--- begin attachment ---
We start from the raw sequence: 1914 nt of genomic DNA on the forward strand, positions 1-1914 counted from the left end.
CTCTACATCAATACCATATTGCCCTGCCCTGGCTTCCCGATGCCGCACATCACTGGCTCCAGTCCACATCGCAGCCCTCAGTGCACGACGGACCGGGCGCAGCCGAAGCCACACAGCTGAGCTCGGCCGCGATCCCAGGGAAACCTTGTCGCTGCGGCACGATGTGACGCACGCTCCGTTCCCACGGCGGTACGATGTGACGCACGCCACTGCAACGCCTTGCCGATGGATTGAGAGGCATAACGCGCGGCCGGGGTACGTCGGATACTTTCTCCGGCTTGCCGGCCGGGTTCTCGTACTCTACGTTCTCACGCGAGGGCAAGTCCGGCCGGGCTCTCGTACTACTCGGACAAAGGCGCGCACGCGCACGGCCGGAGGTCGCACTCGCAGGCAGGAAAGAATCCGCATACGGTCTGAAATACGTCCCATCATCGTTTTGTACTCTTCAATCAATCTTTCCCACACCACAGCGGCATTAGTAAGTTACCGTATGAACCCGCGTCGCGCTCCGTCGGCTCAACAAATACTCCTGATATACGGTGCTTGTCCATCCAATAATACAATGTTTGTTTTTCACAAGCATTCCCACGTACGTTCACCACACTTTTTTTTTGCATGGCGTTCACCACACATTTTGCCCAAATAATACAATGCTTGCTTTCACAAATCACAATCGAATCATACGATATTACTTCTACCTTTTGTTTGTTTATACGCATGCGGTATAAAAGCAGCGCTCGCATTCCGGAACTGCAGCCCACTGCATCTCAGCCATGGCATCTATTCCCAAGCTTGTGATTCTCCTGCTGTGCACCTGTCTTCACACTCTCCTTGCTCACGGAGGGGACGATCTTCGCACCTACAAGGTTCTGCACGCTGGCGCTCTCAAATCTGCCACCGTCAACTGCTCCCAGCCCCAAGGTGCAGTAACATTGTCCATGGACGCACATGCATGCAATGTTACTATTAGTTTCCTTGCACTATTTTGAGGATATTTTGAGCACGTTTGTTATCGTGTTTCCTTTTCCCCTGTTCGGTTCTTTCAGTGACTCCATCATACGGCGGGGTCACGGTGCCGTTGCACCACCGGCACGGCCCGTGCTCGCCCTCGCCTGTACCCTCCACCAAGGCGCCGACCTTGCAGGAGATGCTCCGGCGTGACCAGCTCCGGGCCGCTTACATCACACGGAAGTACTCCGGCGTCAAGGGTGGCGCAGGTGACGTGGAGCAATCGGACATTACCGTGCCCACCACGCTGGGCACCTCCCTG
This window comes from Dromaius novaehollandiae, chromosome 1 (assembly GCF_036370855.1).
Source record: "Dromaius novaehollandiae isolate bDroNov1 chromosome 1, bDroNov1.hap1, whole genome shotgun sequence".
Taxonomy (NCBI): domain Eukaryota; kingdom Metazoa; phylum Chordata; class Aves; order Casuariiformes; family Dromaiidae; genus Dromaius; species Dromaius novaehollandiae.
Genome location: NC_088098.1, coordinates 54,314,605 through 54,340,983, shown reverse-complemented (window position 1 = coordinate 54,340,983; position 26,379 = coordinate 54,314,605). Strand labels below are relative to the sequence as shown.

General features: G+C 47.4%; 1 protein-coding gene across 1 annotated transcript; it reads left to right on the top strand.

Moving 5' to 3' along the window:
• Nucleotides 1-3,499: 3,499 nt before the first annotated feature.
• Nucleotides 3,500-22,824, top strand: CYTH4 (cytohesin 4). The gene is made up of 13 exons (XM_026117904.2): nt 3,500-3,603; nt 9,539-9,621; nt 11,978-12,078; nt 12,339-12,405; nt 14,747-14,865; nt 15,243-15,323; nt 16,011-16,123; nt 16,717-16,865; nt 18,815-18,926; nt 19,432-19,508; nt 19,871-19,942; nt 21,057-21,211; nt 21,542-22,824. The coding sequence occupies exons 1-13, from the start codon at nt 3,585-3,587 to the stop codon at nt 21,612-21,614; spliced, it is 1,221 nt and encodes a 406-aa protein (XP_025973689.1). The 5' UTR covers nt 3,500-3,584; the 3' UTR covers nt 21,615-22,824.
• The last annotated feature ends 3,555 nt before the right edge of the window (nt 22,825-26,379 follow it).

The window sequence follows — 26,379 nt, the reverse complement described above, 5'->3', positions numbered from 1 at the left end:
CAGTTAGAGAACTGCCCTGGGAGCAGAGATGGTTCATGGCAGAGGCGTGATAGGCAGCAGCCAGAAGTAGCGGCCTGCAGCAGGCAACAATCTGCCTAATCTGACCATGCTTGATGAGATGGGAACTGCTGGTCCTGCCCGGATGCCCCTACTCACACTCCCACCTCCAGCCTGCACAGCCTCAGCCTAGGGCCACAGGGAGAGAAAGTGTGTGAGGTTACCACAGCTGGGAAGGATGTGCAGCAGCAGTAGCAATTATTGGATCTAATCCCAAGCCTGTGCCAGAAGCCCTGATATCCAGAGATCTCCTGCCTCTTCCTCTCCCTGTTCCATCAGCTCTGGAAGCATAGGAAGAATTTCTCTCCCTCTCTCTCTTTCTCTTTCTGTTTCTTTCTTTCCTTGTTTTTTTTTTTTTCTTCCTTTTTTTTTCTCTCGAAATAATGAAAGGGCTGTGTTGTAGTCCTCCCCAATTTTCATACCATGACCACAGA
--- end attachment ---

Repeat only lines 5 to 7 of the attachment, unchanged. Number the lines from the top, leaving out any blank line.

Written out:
Taxonomy (NCBI): domain Eukaryota; kingdom Metazoa; phylum Chordata; class Aves; order Casuariiformes; family Dromaiidae; genus Dromaius; species Dromaius novaehollandiae.
Genome location: NC_088098.1, coordinates 54,314,605 through 54,340,983, shown reverse-complemented (window position 1 = coordinate 54,340,983; position 26,379 = coordinate 54,314,605). Strand labels below are relative to the sequence as shown.

General features: G+C 47.4%; 1 protein-coding gene across 1 annotated transcript; it reads left to right on the top strand.